They were not deemed good enough to warrant athletic scholarships as incoming freshmen. Often, a walk-on candidate is told by the coach that he will get a fair shake. But that is usually lip service, and the vast majority of walk-ons become walk-outs.
"When you try out as a walk-on, you have to realize you're going to take a back seat to the scholarship guys," Penn State's Jim Coates said yesterday. ''And you're always worried you're not going to get a good look because, let's face it, they have a lot of money invested in the scholarship guys. It's tough."
Nobody waved a football scholarship under Jim Coates' nose when he was a senior at Kennedy High in Warren, Ohio, even though he ran for 1,500 yards, returned punts and kickoffs with dazzling results and kicked extra points and field goals.
Coates, it seemed, had this large problem. At 5 feet, 7 1/2 inches, he was too small, the recruiters told him. Akron didn't want him. Neither did Bowling Green, let alone the Division I programs.
"It was pretty disappointing," he recalled.
Now, though, you can see Coates returning punts and kickoffs and, on occasion, catching a pass for one of the nation's most heralded teams. He's easy to identify, because he's the smallest guy on the team.
Now, Coates doesn't have to stand at the end of the line to show his wares,
because in this, his junior year, he has finally become a scholarship player. And since he is one of eight children (Coates has seven sisters), his scholarship has certainly alleviated the strain on the family till.
"It's pretty gratifying to earn a scholarship on this level," the business major said. "It's funny, but I've talked to some older people who think that this is the way it should be done, that a player should have to earn a scholarship by proving he can play in college. Sometimes, they give scholarships to guys out of high school, and those guys don't pan out. Meanwhile, a guy who doesn't get recruited gets lost in the shuffle, because they have to give the scholarship guys the first chance.
"This way, I find it a little more gratifying. I had to earn it, and that's the way it is with anything good that comes out of life."
The irony of Coates' rise to scholarship status is that he wanted to leave Penn State during his freshman year. He was homesick, he missed his girlfriend back in Niles, Ohio, and he was intimidated by other Penn State players, who seemed to be twice his size and just as fast.
"My first practice," he recalled, "I looked around at all these big guys and said to myself, 'Oh man, what am I doing here?' I called my father and told him I wanted to come home."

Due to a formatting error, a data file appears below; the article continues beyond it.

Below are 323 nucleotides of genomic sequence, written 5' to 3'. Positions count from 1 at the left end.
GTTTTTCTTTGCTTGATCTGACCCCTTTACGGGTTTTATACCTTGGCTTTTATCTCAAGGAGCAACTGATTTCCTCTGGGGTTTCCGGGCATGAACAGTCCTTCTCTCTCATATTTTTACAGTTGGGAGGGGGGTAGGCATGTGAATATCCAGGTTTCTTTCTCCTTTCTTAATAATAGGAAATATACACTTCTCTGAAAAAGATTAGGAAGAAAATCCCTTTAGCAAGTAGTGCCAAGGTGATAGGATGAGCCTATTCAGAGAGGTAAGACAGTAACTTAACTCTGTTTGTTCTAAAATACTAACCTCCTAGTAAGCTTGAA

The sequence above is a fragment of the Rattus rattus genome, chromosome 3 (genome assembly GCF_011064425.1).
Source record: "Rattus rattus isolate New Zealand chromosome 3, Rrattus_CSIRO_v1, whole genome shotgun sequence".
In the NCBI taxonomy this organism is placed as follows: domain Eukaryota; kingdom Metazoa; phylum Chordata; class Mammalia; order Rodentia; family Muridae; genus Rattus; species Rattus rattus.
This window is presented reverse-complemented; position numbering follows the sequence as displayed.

But Jim Coates Sr. wouldn't hear of it. He told his son to give Penn State a chance, and maybe he'd get one in return.
Coates got that chance through some nifty pantomime. The week before Penn State played West Virginia in 1984, Coates was asked to play the part of the Mountaineers' Willie Drewrey in practice. Drewrey, the former Northern Burlington High star now with the Houston Oilers, was merely one of the most dangerous punt and kickoff returners in the nation.
But Coates did such a good imitation of Drewrey that he was told to be ready to return punts and kickoffs against West Virginia.
"I remember I was a nervous wreck on the sideline," he said. "And I never even got in the game."
The following week, against Boston College, he did, and he ran the opening kickoff of the second half 59 yards to set up a Penn State touchdown. Last year, Coates returned the opening kickoff against Syracuse 78 yards to set up another TD, and he went on to average 23 yards in kickoff returns and 6.6 in punt returns.
Still, there was no scholarship available for him.
"I had to wait until some scholarship guys left after last year until there was one available for me," Coates said.
The grant came before this season, and Coates sent a thank-you card to coach Joe Paterno in the form of a 23-yard punt return and a 31-yard kickoff return in State's opener against Temple.
He has moved to second on the depth chart behind Eric Hamilton at flanker, while heralded sophomore Michael Timpson recovers from a pulled hamstring. Coates has caught two passes for 30 yards while averaging 20 yards on two punt returns and 26.3 on four kickoff returns.
"There's a kid who ran 4.7 (in the 40) when he came here and now he's running 4.5," Paterno said of Coates. "There are a lot of kids who are good players that you miss when you're recruiting. Yet, they want to take on a challenge and try out as walk-ons. It takes a lot of moxie just to want to do that."
So, in his own modest way, Jim Coates has made it in the big-time, a once- faceless walk-on carrying on with his career.
"Sometimes, I lay around in bed and all this crosses my mind," he said. ''I think about my freshman year and how badly I wanted to go home. If my dad had said OK, I wouldn't be here. Now he's always telling me, 'I told you so.' "